Many workers in Texas encounter workplace discrimination in many ways, but a case before a federal court will be addressing a relatively unusual type of situation. The matter regards the complaint of a former employee of a forklift company who lost her job because the company president's wife did not want him interacting with any female employees.
The former employee's case cites Title VII of the Civil Rights Act of 1964, which protects workers from discrimination on the basis of sex. Few legal precedents exist that could guide a court's decision about this complaint. Other cases that involved spousal jealousy at work focused on a single employee and not all female employees. Because the president's wife placed a complete ban on interaction with any women, the case could potentially represent an example of sex discrimination. The jealous wife was also an employee of the company.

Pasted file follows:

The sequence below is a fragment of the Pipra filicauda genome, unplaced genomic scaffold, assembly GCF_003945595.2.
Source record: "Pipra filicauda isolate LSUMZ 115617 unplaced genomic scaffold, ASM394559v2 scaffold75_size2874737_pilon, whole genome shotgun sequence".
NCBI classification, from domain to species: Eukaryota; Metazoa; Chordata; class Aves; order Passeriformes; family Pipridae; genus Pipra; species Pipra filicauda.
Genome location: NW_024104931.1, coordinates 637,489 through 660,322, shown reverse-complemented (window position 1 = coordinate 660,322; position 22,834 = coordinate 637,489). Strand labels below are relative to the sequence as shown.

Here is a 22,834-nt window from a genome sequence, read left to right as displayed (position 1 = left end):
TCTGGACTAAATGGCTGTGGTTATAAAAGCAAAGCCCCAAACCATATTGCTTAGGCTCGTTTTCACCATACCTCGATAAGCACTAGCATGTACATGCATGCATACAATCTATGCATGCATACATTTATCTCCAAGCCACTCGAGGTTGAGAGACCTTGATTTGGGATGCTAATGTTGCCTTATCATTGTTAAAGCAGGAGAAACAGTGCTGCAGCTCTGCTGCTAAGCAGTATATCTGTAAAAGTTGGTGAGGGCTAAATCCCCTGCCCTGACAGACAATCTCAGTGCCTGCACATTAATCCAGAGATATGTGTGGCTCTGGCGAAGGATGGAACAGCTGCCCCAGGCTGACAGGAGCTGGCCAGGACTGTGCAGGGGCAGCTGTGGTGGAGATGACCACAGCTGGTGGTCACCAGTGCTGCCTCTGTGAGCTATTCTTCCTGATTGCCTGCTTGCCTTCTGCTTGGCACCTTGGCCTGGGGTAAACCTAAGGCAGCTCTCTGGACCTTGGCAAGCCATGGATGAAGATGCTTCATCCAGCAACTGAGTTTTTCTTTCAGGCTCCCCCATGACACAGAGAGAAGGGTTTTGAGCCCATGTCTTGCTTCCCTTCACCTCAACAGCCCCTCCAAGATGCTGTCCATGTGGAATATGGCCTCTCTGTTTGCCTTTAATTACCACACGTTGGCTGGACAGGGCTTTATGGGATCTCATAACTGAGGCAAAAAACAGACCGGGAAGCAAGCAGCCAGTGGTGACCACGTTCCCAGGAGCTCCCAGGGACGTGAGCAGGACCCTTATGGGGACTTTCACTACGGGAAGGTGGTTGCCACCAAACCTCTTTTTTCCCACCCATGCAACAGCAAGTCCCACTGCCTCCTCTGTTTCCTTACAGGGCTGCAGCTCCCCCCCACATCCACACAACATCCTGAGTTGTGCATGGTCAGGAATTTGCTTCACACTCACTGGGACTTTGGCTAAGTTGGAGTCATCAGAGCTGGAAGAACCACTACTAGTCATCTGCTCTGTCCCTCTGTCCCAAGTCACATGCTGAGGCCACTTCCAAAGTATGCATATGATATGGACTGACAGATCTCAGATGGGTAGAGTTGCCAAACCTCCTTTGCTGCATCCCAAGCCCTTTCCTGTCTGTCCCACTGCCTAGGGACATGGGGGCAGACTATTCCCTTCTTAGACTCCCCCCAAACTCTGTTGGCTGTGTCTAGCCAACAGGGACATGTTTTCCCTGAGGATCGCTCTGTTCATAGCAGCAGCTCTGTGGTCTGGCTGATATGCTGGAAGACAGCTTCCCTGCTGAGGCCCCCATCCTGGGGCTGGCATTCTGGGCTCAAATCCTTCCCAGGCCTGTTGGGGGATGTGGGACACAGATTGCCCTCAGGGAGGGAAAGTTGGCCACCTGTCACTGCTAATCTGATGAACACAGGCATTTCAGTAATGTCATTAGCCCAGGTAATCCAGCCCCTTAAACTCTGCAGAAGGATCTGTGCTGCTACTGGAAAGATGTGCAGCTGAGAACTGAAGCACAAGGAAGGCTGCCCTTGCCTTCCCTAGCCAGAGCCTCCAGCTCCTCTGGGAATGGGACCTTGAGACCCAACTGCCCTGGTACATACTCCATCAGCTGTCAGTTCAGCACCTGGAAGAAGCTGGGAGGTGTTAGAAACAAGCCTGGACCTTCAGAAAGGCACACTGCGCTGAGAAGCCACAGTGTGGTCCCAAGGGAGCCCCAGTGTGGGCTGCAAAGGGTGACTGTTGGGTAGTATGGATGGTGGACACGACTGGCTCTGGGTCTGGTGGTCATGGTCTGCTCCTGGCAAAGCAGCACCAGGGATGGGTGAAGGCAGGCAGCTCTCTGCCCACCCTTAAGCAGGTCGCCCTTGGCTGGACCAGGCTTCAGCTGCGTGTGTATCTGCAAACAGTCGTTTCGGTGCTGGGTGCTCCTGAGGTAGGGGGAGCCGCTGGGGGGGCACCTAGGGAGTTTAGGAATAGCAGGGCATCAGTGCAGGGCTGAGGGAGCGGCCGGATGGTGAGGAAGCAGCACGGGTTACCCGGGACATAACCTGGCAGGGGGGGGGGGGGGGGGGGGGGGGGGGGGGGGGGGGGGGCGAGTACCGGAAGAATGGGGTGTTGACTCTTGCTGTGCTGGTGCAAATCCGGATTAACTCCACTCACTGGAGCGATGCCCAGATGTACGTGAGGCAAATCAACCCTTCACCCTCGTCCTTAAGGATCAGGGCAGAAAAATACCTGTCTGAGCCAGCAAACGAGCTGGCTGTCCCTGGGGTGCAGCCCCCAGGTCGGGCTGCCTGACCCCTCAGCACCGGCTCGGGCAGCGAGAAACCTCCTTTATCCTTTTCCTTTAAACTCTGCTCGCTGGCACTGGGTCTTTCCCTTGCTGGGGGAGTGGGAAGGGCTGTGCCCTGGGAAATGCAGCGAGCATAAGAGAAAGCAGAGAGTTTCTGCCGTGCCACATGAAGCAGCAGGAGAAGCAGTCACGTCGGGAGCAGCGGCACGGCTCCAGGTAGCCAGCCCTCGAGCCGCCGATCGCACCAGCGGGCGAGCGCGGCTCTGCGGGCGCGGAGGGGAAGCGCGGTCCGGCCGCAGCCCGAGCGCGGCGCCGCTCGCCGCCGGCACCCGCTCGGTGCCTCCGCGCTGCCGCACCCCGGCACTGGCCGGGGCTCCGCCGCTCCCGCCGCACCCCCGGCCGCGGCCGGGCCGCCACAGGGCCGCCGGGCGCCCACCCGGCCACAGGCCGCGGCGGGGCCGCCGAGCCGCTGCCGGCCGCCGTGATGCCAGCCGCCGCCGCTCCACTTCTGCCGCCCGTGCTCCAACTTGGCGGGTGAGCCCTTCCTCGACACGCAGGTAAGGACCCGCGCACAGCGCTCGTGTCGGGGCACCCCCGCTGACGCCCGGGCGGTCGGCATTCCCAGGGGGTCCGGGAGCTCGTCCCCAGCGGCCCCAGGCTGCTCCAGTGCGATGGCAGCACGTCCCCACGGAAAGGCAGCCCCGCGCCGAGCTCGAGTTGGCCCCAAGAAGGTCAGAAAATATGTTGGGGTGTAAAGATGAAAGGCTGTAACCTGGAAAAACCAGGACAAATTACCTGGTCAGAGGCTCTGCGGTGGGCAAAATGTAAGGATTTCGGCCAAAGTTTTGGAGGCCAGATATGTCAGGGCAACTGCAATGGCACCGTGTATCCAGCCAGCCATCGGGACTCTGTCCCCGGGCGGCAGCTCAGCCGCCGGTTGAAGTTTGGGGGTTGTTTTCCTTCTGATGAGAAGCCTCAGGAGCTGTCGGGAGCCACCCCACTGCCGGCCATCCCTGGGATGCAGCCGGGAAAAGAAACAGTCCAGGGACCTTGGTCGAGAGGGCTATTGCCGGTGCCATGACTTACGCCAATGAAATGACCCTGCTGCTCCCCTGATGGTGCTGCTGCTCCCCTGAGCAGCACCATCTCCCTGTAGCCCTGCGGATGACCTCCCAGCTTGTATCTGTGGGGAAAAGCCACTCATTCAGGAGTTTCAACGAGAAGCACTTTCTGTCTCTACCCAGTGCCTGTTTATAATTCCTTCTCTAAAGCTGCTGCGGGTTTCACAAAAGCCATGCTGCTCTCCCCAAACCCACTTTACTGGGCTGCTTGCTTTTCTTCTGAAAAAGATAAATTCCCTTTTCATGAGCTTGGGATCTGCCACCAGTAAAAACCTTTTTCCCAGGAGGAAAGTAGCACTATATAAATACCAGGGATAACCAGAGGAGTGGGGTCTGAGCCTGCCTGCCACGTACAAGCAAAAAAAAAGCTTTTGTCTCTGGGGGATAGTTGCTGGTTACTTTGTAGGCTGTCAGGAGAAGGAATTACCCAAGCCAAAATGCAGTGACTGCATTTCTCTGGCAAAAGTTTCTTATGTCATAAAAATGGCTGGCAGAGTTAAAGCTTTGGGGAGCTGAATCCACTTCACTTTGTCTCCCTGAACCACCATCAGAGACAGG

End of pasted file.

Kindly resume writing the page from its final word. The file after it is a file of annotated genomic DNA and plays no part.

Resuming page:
According to the court complaint, the female plaintiff gradually noticed that the president was treating her differently than male employees. The president did not invite her to meetings, and he would not look at her. She said that the vice president eventually banned her from entering the president's office or speaking to him directly. When the president fired her, he said that his wife did not want him working closely with women.
Men and women both have a right to fair treatment at a workplace that does not discriminate against them on the basis of sex, age, disability, national origin, religion or race. An attorney familiar with employee rights could advise someone who suspects discrimination. An attorney could compare the facts to existing laws and offer an opinion about the likelihood of an employee recovering damages from an employer.